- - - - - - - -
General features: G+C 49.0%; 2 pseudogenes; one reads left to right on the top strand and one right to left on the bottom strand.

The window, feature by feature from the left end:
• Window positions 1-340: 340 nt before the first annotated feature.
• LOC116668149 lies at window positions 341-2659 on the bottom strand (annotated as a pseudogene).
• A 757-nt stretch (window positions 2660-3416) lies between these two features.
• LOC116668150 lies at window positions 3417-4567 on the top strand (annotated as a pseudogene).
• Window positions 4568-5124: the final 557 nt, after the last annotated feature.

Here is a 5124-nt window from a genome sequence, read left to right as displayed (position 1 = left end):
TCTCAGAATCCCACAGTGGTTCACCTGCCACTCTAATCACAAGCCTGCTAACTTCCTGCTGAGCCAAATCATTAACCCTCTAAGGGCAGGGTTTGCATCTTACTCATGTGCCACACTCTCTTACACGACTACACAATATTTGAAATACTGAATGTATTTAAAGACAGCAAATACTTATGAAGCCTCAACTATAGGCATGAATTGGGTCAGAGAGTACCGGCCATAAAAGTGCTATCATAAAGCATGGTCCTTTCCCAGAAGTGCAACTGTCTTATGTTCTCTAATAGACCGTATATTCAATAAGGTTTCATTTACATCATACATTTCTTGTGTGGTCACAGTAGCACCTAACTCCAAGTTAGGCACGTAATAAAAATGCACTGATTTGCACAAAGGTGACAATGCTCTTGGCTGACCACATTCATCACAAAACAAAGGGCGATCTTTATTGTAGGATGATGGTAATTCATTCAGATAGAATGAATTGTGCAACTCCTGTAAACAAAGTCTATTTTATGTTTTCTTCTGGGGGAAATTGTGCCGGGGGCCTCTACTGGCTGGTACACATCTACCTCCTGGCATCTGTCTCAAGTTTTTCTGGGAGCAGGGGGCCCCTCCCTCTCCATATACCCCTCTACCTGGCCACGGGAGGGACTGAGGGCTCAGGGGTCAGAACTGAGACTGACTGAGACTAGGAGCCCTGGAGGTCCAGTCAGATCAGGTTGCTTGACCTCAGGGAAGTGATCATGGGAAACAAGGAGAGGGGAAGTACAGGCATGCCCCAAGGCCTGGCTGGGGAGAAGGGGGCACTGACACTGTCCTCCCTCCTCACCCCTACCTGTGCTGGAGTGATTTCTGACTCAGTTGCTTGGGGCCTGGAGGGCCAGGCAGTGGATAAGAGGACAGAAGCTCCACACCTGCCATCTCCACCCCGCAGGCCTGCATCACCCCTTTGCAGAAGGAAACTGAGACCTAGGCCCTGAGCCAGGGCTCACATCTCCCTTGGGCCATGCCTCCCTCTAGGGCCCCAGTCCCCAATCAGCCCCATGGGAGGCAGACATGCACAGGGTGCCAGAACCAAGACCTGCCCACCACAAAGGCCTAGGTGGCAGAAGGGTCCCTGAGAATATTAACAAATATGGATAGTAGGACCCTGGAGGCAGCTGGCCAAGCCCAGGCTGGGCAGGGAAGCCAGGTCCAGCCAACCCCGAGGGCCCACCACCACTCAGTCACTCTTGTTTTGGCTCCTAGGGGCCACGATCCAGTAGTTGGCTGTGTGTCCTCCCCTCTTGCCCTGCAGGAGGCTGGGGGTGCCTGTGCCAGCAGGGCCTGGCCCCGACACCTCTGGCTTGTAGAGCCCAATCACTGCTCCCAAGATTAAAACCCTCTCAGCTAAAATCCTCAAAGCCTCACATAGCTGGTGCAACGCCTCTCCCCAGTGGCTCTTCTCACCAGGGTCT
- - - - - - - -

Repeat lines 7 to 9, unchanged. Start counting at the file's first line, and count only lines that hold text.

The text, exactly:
• Window positions 4568-5124: the final 557 nt, after the last annotated feature.

Here is a 5124-nt window from a genome sequence, read left to right as displayed (position 1 = left end):
TCTCAGAATCCCACAGTGGTTCACCTGCCACTCTAATCACAAGCCTGCTAACTTCCTGCTGAGCCAAATCATTAACCCTCTAAGGGCAGGGTTTGCATCTTACTCATGTGCCACACTCTCTTACACGACTACACAATATTTGAAATACTGAATGTATTTAAAGACAGCAAATACTTATGAAGCCTCAACTATAGGCATGAATTGGGTCAGAGAGTACCGGCCATAAAAGTGCTATCATAAAGCATGGTCCTTTCCCAGAAGTGCAACTGTCTTATGTTCTCTAATAGACCGTATATTCAATAAGGTTTCATTTACATCATACATTTCTTGTGTGGTCACAGTAGCACCTAACTCCAAGTTAGGCACGTAATAAAAATGCACTGATTTGCACAAAGGTGACAATGCTCTTGGCTGACCACATTCATCACAAAACAAAGGGCGATCTTTATTGTAGGATGATGGTAATTCATTCAGATAGAATGAATTGTGCAACTCCTGTAAACAAAGTCTATTTTATGTTTTCTTCTGGGGGAAATTGTGCCGGGGGCCTCTACTGGCTGGTACACATCTACCTCCTGGCATCTGTCTCAAGTTTTTCTGGGAGCAGGGGGCCCCTCCCTCTCCATATACCCCTCTACCTGGCCACGGGAGGGACTGAGGGCTCAGGGGTCAGAACTGAGACTGACTGAGACTAGGAGCCCTGGAGGTCCAGTCAGATCAGGTTGCTTGACCTCAGGGAAGTGATCATGGGAAACAAGGAGAGGGGAAGTACAGGCATGCCCCAAGGCCTGGCTGGGGAGAAGGGGGCACTGACACTGTCCTCCCTCCTCACCCCTACCTGTGCTGGAGTGATTTCTGACTCAGTTGCTTGGGGCCTGGAGGGCCAGGCAGTGGATAAGAGGACAGAAGCTCCACACCTGCCATCTCCACCCCGCAGGCCTGCATCACCCCTTTGCAGAAGGAAACTGAGACCTAGGCCCTGAGCCAGGGCTCACATCTCCCTTGGGCCATGCCTCCCTCTAGGGCCCCAGTCCCCAATCAGCCCCATGGGAGGCAGACATGCACAGGGTGCCAGAACCAAGACCTGCCCACCACAAAGGCCTAGGTGGCAGAAGGGTCCCTGAGAATATTAACAAATATGGATAGTAGGACCCTGGAGGCAGCTGGCCAAGCCCAGGCTGGGCAGGGAAGCCAGGTCCAGCCAACCCCGAGGGCCCACCACCACTCAGTCACTCTTGTTTTGGCTCCTAGGGGCCACGATCCAGTAGTTGGCTGTGTGTCCTCCCCTCTTGCCCTGCAGGAGGCTGGGGGTGCCTGTGCCAGCAGGGCCTGGCCCCGACACCTCTGGCTTGTAGAGCCCAATCACTGCTCCCAAGATTAAAACCCTCTCAGCTAAAATCCTCAAAGCCTCACATAGCTGGTGCAACGCCTCTCCCCAGTGGCTCTTCTCACCAGGGTCT